Who are the postmillennialists who have written in modern times? The Christian marketplace is filled with dispensationalist “prophecy experts.” But are there any modern proponents of postmillennialism? And if so, who are they?
Though they seldom write multi-billion selling books. And despite the fact they almost never have movie series based on their theological writings. And though their prophecy charts are seldom in four-color format, modern postmillennialists have existed during the whole time of the dispensational hegemony, from when it was created (1830) to the present.
Generic postmillennialists of the nineteenth and twentieth centuries generally do not hold that the Jewish people will return to their land as a fulfillment of prophecy — though Iain Murray and Erroll Hulse are notable contemporary exceptions. They also believe that the millennium spans all of the new covenant phase of church history, developing incrementally from the time of Christ until his Second Advent.
Prominent generic postmillennial writers include: Jonathan Edwards (1703-1758), William Carey (1761-1834), Robert Haldane (1764-1842), Archibald Alexander (1772-1851), Charles Hodge (1797-1878), Albert Barnes (1798-1870), David Brown (1803-1897), Patrick Fairbairn (1805-1874), Richard C. Trench (1807-1886), J. A. Alexander (1809-1860), William G. T. Shedd (1820-1894), A. A. Hodge (1823-1886), Augustus H. Strong (1836-1921), H. C. G. Moule (1841-1920), B. B. Warfield (1851-1921), O. T. Allis (1880-1973), J. Gresham Machen (1881-1937), John Murray (1898-1975), Loraine Boettner (1903-1989), and J. Marcellus Kik (1903-1965). Contemporary defenders include: Norman Shepherd, John Jefferson Davis, Erroll Hulse, Iain Murray, Donald Macleod, Douglas Kelly, John R. deWitt, J. Ligon Duncan, Henry Morris III, and Willard Ramsey.
Eschatological Themes: Postmillennialism and Preterism (7 CDs)
These lectures cover themes important for understanding the relationship of preterism and postmillennialism.
The issues covered are not only important but fascinating as you come to realize better and better
that the looming of AD 70 had an enormous influence on the New Testament.
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A development within the postmillennial tradition since the 1960s is known as Christian Reconstructionism, involving “theonomic” ethics (“theonomy”= “God’s Law”). Theonomic postmillennialism (a feature of Christian Reconstructionism) combines the inter-advental gradualism of the modern generic variety with the socio-political interests of the older Puritan form. The theonomic postmillennialist sees the gradual return to biblical norms of civil justice as a consequence of widespread gospel success through preaching, evangelism, missions, and Christian education. The judicial-political outlook of Reconstructionism includes the application of those justice-defining directives contained in the Old Testament legislation, when properly interpreted, adapted to new covenant conditions, and relevantly applied. 
Despite widespread misunderstanding of the Reconstructionist interest in socio-political matters, evangelical theologian Ronald H. Nash notes: “It does not take a postmillennialist to see that their account of the central role that evangelism and Christian obedience to the Word of God must play in the transformation of society is miles removed from the repeated distortions” common among certain opponents.  As Mark Noll expresses it: “Theonomy sounds a good deal like populist libertarianism, yet by insisting on carefully formulated theological foundations for political action, it too pushes toward a more self-conscious political reflection than is customary in the evangelical tradition.”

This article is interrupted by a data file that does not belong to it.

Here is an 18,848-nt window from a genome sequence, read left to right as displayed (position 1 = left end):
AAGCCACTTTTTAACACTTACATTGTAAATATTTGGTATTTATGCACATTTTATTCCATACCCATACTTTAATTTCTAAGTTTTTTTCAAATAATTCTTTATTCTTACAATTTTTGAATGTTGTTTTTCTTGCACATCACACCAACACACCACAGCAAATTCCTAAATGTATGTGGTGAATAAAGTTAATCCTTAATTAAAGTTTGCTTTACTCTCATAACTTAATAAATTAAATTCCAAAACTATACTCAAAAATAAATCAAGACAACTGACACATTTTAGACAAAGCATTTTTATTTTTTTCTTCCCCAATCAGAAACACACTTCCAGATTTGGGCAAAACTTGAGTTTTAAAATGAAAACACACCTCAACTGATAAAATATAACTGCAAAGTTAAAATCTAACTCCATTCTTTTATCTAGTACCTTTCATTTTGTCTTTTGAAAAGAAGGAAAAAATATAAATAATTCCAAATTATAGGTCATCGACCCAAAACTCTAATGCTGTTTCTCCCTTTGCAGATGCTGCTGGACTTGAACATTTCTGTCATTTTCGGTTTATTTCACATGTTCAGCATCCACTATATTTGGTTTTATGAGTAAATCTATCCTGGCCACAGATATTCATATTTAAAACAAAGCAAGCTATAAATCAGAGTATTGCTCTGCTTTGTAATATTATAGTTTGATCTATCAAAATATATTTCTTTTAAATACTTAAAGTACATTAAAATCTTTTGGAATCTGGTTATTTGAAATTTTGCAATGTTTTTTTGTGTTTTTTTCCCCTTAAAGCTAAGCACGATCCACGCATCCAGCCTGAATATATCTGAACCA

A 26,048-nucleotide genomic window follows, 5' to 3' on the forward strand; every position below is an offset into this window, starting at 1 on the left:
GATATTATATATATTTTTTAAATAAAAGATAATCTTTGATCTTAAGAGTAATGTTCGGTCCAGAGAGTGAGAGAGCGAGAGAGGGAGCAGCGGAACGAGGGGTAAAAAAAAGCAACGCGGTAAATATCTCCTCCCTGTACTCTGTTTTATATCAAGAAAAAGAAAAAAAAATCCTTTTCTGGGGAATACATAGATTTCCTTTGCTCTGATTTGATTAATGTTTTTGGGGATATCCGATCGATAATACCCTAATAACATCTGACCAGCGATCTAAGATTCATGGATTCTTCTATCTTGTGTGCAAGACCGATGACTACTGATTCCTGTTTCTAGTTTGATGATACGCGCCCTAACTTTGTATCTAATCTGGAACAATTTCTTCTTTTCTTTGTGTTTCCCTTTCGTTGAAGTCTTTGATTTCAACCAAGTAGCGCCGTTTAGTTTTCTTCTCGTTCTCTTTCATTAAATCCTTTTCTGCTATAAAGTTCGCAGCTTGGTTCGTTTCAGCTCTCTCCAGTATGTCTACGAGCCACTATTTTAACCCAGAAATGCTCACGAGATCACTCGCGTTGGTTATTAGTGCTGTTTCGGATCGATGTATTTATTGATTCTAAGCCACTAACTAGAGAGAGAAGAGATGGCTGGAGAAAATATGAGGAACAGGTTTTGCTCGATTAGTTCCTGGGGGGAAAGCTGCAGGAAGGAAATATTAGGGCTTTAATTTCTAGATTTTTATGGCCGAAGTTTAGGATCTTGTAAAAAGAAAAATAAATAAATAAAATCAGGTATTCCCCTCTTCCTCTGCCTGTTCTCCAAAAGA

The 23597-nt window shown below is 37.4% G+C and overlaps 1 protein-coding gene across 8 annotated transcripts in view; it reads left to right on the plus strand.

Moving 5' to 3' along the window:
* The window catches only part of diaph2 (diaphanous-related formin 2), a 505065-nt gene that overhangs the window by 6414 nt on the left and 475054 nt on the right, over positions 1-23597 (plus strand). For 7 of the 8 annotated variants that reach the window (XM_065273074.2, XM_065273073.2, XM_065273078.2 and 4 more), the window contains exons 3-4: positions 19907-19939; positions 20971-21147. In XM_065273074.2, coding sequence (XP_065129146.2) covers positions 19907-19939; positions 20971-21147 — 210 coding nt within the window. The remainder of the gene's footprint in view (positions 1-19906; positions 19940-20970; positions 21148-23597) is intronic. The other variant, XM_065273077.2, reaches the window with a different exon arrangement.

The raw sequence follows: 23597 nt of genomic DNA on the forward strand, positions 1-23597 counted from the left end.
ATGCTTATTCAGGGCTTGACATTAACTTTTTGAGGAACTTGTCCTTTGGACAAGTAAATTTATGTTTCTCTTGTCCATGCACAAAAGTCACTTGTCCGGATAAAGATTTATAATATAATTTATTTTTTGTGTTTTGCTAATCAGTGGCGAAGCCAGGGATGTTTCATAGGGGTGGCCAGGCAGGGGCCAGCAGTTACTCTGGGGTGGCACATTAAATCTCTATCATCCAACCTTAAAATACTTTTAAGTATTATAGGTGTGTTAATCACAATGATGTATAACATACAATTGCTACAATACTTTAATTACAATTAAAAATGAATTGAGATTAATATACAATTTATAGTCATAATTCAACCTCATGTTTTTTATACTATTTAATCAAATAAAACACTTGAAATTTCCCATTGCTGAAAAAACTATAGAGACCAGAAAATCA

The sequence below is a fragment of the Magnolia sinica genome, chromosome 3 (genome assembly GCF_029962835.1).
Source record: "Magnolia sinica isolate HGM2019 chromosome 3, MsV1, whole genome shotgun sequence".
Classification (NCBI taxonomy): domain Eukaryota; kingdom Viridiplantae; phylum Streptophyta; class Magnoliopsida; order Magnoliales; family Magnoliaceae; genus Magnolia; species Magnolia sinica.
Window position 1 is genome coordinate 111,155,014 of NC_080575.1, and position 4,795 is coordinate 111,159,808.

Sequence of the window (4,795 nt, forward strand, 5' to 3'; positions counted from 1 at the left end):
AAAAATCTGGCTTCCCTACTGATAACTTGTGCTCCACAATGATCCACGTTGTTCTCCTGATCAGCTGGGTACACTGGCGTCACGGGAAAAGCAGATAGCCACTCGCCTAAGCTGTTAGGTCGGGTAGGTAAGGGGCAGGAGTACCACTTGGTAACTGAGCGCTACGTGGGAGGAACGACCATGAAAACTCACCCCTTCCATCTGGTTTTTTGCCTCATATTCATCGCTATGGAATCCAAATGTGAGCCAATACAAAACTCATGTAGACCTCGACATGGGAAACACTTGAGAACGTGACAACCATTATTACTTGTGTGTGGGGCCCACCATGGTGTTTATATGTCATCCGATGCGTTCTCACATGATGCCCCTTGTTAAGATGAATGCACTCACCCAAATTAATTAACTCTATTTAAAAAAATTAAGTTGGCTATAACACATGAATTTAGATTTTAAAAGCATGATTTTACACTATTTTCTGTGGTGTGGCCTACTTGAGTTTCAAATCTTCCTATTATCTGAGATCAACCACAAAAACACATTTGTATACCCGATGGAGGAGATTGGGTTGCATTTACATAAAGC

Reconstructionists hold strongly to a separation of church and state.  Consequently, they reject the sometimes overly close church-state relationship advocated by many of the English and New England Puritans. Nevertheless, they do admire the Puritans’s deep interest in and work for the application of the whole Word of God to all matters of life, including civil jurisprudence. One Puritan example who serves as a clear forerunner to the Reconstructionist outlook, is the prominent Scottish divine George Gillespie, who is known as “one of the brightest stars” of the Westminster Assembly.  Gillespie argues: “the Christian Magistrate is bound to observe the judicial laws of Moses, as well as the Jewish Magistrate was.” He also notes that Christ’s words in Matthew 5:17-19 (a favorite text of Reconstructionists) “are comprehensive of the judicial law, it being a part of the law of Moses.”  In that many opponents of Reconstructionism recognize the similarity between it and Puritanism in this regard. In fact, Christian Reconstructionism is often called Neo-Puritanism.
1. For a thorough and academic presentation and defense of theonomic ethics, see: Greg L. Bahnsen, Theonomy in Christian Ethics, 2d. ed. (Phillipsburg, N.J.: Presbyterian and Reformed, 1982).
 Ronald H. Nash, Great Divides: Understanding the Controversies That Come Between Christians (Colorado Springs, Colo.: NavPress, 1993), 164-65
 Mark A. Noll, The Scandal of the Evangelical Mind (Grand Rapids: Eerdmans, 1994), 225.
 Greg L. Bahnsen, Theonomy in Christian Ethics, ch. 20
 Philip Schaff, The Creeds of Christendom, vol. 1: The History of Creeds, 6th ed. (New York: Harper and Row, 1931; reprint, Grand Rapids: Baker, 1990), 746.
 George Gillespie, “Wholesome Severity Reconciled with Christian Liberty,” reprinted in vol. 4 of Christopher Coldwell, ed., Anthology of Presbyterian & Reformed Literature (Dallas, Tex.: Naphtali, 1991), 182.